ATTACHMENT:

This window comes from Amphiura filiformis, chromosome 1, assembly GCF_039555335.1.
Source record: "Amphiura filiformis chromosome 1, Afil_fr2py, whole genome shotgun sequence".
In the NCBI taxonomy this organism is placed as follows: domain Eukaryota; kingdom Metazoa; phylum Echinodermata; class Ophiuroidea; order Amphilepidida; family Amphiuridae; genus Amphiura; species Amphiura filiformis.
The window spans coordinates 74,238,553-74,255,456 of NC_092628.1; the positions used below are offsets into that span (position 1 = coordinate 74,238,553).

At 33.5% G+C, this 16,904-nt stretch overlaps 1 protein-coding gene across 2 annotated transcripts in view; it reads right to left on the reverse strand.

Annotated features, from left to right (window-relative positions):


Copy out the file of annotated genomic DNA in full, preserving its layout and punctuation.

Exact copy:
This window comes from Amphiura filiformis, chromosome 1, assembly GCF_039555335.1.
Source record: "Amphiura filiformis chromosome 1, Afil_fr2py, whole genome shotgun sequence".
In the NCBI taxonomy this organism is placed as follows: domain Eukaryota; kingdom Metazoa; phylum Echinodermata; class Ophiuroidea; order Amphilepidida; family Amphiuridae; genus Amphiura; species Amphiura filiformis.
The window spans coordinates 74,238,553-74,255,456 of NC_092628.1; the positions used below are offsets into that span (position 1 = coordinate 74,238,553).

At 33.5% G+C, this 16,904-nt stretch overlaps 1 protein-coding gene across 2 annotated transcripts in view; it reads right to left on the reverse strand.

Annotated features, from left to right (window-relative positions):